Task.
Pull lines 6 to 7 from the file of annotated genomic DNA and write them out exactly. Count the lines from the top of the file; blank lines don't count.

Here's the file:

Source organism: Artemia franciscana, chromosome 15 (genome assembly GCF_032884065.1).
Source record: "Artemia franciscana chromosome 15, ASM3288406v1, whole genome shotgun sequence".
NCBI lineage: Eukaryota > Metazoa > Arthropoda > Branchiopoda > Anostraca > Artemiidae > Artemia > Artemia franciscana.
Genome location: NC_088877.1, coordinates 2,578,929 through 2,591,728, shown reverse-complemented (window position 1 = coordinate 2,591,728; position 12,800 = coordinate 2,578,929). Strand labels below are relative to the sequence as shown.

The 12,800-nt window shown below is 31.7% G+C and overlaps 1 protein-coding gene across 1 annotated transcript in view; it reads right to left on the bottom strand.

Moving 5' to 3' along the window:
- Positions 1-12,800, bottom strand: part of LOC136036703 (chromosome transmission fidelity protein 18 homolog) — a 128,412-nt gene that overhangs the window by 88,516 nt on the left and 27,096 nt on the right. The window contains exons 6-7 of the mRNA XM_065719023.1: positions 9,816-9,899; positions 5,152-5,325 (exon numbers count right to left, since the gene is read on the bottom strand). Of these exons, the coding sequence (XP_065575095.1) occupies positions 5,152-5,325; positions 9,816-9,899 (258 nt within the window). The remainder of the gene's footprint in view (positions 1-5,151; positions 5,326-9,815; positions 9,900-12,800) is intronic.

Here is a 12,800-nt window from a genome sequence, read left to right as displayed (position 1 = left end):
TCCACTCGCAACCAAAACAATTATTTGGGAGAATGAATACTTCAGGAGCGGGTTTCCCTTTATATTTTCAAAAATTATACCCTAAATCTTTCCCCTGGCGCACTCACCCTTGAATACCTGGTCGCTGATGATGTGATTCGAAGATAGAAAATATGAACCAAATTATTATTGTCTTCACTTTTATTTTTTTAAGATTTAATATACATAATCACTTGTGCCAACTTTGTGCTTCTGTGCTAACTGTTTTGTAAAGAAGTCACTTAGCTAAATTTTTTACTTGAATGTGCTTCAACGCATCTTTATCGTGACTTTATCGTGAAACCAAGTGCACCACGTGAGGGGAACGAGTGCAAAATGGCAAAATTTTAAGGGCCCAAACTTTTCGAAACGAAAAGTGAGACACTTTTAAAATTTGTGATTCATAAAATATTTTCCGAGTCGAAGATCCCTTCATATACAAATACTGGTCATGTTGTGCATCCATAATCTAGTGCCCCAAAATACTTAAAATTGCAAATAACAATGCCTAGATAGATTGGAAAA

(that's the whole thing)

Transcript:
Moving 5' to 3' along the window:
- Positions 1-12,800, bottom strand: part of LOC136036703 (chromosome transmission fidelity protein 18 homolog) — a 128,412-nt gene that overhangs the window by 88,516 nt on the left and 27,096 nt on the right. The window contains exons 6-7 of the mRNA XM_065719023.1: positions 9,816-9,899; positions 5,152-5,325 (exon numbers count right to left, since the gene is read on the bottom strand). Of these exons, the coding sequence (XP_065575095.1) occupies positions 5,152-5,325; positions 9,816-9,899 (258 nt within the window). The remainder of the gene's footprint in view (positions 1-5,151; positions 5,326-9,815; positions 9,900-12,800) is intronic.